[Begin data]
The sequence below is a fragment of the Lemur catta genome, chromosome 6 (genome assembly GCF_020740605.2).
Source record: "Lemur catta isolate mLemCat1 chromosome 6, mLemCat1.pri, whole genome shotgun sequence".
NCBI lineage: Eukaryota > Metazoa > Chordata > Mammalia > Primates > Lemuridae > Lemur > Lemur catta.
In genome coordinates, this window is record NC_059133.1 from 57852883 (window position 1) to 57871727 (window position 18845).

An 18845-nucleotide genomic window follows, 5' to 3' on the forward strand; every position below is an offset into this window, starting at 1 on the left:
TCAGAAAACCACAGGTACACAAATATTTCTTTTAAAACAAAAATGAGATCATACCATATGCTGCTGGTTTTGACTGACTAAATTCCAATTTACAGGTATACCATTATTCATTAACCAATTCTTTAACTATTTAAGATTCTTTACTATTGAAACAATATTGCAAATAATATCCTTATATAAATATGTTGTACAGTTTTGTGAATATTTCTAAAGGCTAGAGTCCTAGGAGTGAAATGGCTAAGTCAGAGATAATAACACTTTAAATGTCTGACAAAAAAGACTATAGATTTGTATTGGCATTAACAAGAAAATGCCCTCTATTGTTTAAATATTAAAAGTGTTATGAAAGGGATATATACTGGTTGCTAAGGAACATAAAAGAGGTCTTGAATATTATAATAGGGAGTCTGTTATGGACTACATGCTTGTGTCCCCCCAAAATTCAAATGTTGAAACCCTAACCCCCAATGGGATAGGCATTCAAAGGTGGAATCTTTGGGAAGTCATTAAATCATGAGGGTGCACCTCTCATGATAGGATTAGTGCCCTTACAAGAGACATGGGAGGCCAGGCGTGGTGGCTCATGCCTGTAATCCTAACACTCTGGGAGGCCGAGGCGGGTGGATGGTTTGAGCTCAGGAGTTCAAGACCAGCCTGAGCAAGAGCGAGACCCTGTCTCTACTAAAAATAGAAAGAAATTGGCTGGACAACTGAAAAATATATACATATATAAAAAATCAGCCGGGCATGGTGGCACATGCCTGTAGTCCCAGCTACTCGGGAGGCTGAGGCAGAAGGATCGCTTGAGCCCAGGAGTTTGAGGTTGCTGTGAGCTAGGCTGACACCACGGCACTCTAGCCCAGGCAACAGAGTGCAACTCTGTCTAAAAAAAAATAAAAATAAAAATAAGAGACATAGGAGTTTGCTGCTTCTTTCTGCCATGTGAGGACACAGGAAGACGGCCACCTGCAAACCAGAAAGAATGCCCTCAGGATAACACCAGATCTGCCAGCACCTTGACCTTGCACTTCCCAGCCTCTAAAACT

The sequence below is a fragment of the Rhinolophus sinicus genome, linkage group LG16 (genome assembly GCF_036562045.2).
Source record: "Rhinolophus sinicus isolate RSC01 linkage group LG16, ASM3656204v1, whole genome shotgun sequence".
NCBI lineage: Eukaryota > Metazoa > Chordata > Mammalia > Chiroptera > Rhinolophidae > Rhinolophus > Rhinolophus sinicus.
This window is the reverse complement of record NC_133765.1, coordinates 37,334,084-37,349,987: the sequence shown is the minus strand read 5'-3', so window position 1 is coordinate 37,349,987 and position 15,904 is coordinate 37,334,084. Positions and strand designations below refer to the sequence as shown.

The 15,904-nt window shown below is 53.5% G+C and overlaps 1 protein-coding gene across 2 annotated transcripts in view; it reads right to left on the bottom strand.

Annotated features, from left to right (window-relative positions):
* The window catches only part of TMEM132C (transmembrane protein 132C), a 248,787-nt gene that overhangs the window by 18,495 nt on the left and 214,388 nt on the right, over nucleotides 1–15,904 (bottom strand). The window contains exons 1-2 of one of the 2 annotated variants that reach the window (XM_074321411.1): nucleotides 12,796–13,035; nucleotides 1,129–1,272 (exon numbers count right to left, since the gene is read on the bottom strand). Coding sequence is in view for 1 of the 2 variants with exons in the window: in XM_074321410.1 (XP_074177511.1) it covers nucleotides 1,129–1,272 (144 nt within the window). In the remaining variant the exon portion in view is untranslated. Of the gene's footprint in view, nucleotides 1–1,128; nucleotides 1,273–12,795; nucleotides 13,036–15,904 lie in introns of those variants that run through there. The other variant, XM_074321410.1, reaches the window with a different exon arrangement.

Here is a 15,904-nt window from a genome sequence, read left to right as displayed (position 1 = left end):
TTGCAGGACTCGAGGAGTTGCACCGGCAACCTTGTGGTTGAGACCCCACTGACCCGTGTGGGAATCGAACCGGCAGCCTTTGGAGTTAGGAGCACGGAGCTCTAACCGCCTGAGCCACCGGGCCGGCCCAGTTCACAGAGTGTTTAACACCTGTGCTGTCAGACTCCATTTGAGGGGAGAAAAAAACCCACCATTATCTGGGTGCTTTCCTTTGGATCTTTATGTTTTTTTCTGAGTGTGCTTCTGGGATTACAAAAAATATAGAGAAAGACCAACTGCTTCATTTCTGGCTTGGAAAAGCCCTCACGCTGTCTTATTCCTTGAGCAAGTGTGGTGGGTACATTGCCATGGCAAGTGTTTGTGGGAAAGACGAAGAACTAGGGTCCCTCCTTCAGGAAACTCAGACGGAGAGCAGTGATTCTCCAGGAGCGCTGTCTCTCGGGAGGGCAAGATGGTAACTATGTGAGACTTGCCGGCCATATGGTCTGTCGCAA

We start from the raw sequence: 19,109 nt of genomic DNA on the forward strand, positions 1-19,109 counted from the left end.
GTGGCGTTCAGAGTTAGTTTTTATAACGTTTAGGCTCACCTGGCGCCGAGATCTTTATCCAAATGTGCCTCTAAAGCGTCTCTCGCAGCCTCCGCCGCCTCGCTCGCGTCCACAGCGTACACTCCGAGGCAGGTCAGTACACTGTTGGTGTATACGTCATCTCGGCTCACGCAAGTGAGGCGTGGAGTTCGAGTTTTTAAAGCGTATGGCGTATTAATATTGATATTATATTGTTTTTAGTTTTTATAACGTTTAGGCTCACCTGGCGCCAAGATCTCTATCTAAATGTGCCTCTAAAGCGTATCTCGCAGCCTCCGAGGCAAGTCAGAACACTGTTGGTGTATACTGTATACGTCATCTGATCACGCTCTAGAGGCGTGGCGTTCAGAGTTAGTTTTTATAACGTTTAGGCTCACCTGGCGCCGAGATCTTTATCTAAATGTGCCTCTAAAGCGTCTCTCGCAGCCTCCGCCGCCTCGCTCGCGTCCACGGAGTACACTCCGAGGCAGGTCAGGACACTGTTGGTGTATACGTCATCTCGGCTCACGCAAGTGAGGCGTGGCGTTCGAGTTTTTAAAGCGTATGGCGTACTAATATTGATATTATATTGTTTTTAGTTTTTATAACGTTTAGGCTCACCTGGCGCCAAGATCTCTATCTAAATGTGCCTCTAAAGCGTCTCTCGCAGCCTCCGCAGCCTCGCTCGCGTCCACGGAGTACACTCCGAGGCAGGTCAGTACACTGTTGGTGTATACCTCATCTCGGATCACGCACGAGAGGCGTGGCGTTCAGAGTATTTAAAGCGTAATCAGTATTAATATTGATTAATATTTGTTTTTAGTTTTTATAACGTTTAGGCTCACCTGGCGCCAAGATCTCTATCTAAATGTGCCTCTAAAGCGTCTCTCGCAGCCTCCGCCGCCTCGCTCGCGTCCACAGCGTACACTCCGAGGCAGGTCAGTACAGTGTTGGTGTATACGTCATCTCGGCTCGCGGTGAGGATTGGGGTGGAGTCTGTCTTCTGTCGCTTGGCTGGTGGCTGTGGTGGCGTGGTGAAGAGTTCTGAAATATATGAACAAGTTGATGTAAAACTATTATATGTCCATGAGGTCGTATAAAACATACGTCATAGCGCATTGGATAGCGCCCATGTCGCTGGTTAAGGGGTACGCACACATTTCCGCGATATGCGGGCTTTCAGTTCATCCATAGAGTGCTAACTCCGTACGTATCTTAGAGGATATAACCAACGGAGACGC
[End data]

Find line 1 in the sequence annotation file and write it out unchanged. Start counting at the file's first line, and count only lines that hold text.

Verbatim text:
The sequence below is a fragment of the Lemur catta genome, chromosome 6 (genome assembly GCF_020740605.2).